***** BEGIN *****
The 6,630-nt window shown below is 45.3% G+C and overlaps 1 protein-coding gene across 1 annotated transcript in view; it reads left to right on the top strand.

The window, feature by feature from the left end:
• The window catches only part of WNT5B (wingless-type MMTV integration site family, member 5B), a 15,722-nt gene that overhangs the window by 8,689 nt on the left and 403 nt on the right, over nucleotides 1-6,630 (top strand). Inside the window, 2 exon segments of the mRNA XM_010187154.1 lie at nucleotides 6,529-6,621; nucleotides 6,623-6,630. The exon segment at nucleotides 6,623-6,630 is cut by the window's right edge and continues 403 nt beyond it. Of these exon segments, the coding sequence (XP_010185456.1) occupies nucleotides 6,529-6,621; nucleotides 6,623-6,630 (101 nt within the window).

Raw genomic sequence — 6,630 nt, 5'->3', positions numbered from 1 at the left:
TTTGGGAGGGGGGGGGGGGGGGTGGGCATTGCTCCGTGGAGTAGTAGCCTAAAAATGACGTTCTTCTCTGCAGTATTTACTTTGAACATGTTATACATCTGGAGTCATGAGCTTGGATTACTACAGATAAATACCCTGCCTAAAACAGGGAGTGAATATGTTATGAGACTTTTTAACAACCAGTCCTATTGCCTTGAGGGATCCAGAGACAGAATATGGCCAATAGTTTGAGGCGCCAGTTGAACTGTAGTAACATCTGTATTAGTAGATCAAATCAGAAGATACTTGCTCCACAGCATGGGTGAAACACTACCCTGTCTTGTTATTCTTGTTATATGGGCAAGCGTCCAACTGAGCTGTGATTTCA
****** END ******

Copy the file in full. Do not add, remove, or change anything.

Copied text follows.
The 6,630-nt window shown below is 45.3% G+C and overlaps 1 protein-coding gene across 1 annotated transcript in view; it reads left to right on the top strand.

The window, feature by feature from the left end:
• The window catches only part of WNT5B (wingless-type MMTV integration site family, member 5B), a 15,722-nt gene that overhangs the window by 8,689 nt on the left and 403 nt on the right, over nucleotides 1-6,630 (top strand). Inside the window, 2 exon segments of the mRNA XM_010187154.1 lie at nucleotides 6,529-6,621; nucleotides 6,623-6,630. The exon segment at nucleotides 6,623-6,630 is cut by the window's right edge and continues 403 nt beyond it. Of these exon segments, the coding sequence (XP_010185456.1) occupies nucleotides 6,529-6,621; nucleotides 6,623-6,630 (101 nt within the window).

Raw genomic sequence — 6,630 nt, 5'->3', positions numbered from 1 at the left:
TTTGGGAGGGGGGGGGGGGGGGTGGGCATTGCTCCGTGGAGTAGTAGCCTAAAAATGACGTTCTTCTCTGCAGTATTTACTTTGAACATGTTATACATCTGGAGTCATGAGCTTGGATTACTACAGATAAATACCCTGCCTAAAACAGGGAGTGAATATGTTATGAGACTTTTTAACAACCAGTCCTATTGCCTTGAGGGATCCAGAGACAGAATATGGCCAATAGTTTGAGGCGCCAGTTGAACTGTAGTAACATCTGTATTAGTAGATCAAATCAGAAGATACTTGCTCCACAGCATGGGTGAAACACTACCCTGTCTTGTTATTCTTGTTATATGGGCAAGCGTCCAACTGAGCTGTGATTTCA